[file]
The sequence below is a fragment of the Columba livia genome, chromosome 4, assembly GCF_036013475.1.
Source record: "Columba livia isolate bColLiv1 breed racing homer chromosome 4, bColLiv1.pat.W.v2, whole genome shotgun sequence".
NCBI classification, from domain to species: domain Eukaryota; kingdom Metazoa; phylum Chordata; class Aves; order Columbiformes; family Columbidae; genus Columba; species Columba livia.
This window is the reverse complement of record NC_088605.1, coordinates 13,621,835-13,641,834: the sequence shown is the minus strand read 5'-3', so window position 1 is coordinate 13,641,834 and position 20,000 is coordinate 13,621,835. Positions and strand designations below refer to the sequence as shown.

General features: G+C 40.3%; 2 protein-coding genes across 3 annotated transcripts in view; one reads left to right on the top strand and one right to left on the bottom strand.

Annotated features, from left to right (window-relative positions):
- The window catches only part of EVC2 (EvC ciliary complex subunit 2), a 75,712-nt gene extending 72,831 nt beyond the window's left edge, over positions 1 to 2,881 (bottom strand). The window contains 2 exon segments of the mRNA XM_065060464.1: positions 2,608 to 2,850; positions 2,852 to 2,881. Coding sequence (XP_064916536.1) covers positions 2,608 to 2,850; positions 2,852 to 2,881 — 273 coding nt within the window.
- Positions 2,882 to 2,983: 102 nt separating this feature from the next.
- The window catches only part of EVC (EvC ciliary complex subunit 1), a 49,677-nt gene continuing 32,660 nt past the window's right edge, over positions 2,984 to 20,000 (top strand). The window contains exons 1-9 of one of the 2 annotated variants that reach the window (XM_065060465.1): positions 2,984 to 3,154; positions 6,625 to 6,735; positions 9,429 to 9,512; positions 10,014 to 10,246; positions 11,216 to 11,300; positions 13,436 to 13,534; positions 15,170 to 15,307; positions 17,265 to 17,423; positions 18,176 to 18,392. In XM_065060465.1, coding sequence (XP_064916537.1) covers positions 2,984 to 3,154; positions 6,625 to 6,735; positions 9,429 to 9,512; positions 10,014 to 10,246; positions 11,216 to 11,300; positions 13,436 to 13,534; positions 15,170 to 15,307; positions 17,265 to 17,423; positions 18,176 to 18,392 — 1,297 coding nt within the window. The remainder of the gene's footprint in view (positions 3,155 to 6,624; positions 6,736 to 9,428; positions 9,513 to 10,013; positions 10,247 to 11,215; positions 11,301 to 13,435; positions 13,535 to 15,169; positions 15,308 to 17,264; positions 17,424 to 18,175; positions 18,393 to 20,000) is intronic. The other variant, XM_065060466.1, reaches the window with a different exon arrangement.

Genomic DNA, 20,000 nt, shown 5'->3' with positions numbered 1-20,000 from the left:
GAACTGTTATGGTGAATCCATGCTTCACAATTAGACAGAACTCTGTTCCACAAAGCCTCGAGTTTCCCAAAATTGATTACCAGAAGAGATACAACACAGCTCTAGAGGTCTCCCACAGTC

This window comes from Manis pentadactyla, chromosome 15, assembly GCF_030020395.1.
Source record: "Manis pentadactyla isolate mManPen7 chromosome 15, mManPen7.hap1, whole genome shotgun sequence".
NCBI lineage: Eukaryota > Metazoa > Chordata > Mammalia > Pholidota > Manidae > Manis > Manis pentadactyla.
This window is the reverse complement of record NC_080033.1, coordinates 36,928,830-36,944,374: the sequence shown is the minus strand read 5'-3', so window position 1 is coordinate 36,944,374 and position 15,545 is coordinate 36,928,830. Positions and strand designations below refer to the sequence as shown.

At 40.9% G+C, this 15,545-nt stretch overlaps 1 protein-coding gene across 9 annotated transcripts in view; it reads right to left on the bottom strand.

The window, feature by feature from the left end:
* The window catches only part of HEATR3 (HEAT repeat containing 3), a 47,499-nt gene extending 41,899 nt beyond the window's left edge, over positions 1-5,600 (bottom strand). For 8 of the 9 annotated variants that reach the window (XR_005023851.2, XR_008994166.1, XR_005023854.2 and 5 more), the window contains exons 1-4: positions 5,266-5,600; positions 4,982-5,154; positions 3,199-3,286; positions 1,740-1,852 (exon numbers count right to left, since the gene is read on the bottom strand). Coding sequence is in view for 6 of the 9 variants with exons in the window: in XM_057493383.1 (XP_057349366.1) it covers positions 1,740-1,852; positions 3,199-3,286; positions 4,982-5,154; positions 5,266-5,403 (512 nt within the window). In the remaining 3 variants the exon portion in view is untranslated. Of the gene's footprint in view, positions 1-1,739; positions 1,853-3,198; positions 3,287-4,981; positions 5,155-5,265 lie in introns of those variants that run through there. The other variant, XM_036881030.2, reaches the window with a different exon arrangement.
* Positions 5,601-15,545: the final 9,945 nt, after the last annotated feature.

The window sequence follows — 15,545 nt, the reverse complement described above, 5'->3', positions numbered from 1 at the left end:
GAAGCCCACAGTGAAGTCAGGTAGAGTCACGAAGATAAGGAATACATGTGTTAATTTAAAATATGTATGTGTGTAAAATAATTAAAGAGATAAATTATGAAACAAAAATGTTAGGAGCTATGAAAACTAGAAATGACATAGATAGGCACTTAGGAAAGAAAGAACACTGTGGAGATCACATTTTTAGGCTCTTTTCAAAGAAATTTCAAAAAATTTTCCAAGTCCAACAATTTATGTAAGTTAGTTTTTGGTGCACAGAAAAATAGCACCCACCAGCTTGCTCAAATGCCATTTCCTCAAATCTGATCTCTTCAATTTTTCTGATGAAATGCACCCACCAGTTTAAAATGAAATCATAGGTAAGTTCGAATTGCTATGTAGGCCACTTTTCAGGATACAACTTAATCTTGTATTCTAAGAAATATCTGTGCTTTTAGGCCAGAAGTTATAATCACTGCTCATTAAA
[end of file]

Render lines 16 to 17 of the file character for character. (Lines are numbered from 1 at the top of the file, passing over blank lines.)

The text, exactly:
At 40.9% G+C, this 15,545-nt stretch overlaps 1 protein-coding gene across 9 annotated transcripts in view; it reads right to left on the bottom strand.

The window, feature by feature from the left end: